Thursday, May 20, 2010
Takin' Care of Business
While walking along a street in San Francisco, the Prolix Patriot saw a strange sign in the window of a shop advising passersby that a public hearing must be held before the store could be sold to new owners. Apparently, shopkeepers in the city by the bay are required to submit detailed proposals for public debate for even the most modest changes.
In this case, a frozen yogurt store had to obtain a fourteen-page document which grants government approval to change the restaurant to a take-out counter. The document also specifies what hours the cafe may be open and also certifies that the change will not cause environmental damage or alter traffic patterns. Moreover, the new owner could not even apply for building permits, let alone begin work, until the approval was granted.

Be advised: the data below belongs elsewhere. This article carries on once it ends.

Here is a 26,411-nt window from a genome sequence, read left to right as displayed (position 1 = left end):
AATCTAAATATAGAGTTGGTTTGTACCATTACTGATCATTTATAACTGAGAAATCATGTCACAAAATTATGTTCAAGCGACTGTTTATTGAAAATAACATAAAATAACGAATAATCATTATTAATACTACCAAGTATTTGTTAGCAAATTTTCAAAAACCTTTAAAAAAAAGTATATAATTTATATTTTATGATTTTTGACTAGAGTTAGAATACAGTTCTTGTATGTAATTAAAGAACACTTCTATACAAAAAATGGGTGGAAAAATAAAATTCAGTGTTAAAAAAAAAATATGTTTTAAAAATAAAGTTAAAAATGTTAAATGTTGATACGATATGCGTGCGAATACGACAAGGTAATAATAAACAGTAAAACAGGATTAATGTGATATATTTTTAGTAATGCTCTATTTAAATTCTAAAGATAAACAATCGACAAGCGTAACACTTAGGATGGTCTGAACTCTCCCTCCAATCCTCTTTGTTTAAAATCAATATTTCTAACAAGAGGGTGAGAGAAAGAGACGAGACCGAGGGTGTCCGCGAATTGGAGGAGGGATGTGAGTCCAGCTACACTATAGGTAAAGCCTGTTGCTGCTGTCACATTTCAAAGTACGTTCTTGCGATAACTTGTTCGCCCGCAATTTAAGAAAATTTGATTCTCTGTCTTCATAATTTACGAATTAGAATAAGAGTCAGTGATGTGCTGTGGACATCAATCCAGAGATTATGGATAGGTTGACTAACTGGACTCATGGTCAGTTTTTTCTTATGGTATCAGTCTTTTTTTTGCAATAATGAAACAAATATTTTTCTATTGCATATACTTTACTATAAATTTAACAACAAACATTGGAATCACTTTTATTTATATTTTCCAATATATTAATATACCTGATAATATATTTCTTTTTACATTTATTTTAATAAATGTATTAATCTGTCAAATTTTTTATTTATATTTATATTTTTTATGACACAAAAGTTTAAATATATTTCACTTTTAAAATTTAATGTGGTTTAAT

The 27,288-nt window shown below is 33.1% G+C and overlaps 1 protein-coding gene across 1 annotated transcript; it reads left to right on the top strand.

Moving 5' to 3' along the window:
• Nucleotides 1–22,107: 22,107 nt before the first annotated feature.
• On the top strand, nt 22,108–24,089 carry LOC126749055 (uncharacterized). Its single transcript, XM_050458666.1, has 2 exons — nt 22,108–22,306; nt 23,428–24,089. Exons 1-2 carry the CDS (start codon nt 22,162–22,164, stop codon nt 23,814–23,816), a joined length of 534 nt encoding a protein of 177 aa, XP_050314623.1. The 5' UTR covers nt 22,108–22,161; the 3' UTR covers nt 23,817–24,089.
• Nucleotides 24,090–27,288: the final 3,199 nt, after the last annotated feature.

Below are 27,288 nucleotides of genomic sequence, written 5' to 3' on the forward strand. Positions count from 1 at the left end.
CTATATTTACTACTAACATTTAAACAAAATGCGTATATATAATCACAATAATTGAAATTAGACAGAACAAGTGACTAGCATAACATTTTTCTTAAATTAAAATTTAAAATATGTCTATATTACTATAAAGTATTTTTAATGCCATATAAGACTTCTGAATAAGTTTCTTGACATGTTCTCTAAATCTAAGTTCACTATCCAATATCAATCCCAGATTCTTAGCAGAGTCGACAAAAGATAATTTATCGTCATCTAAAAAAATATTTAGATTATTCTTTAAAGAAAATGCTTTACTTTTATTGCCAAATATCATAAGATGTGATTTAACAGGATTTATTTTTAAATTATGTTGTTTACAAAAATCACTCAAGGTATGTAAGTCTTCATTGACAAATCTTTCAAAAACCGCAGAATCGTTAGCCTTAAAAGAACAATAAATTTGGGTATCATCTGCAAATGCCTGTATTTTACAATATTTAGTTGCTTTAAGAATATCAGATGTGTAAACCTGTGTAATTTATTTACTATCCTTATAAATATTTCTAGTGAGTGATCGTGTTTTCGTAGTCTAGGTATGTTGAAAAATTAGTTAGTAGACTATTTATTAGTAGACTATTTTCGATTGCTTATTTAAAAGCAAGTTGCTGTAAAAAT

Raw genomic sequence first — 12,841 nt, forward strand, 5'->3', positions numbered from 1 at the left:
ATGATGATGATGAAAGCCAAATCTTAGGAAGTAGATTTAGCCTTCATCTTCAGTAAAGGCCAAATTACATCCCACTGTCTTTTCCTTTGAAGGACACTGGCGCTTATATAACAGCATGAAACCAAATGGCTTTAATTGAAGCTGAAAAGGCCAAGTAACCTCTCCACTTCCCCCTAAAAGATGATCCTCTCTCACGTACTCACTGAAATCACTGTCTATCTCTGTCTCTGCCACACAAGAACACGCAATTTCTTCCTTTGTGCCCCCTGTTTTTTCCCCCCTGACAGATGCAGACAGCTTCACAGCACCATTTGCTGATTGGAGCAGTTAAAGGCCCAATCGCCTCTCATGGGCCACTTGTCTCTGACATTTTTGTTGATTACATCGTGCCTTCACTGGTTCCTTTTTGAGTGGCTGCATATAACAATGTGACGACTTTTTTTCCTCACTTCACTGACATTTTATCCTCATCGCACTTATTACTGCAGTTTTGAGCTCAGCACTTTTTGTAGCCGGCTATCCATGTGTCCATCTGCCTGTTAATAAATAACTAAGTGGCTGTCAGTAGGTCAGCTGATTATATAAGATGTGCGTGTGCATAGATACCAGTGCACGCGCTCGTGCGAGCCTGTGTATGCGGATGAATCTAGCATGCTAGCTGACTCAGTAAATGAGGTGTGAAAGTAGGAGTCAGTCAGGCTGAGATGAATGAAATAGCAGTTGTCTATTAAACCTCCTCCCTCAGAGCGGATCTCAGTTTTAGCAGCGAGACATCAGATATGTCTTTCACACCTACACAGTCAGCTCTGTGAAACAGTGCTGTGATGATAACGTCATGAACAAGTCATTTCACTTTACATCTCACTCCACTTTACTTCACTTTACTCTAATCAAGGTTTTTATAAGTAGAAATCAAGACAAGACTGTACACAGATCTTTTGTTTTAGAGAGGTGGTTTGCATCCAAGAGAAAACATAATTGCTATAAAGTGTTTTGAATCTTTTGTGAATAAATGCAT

As a more extreme example of the problems caused by a hyper-bureaucratic state, a mob of angry hipsters converged on City Hall last year to protest the proposed construction of a new American Apparel--ironically, a purveyor of hipster-style clothing--in their midst in the gentrifying Mission District. A check of the company's Northern California store locations reveals that the proposed store was never built.
For a vocal minority of neighborhood busybodies, this is undoubtedly a great victory which sends a message to much larger national brands that they had better stay out. However, such draconian policies also carry a high cost for the same "quirky" local businesses that these ordinances are meant to protect. By creating a Gordian knot of bureaucracy, the city discourages potential entrepreneurs from even beginning the process without a sufficient bankroll.
Worse still, a struggling business owner might have to wait months to get through all the approvals necessary to save his or her store from financial ruin. For many businesses, that wait was too long. The San Francisco examiner reported last year that the retail vacancy rate was somewhere near 13 percent and it appears to be holding steady. Neighborhood activists may be winning their battle against big box stores, but at what cost?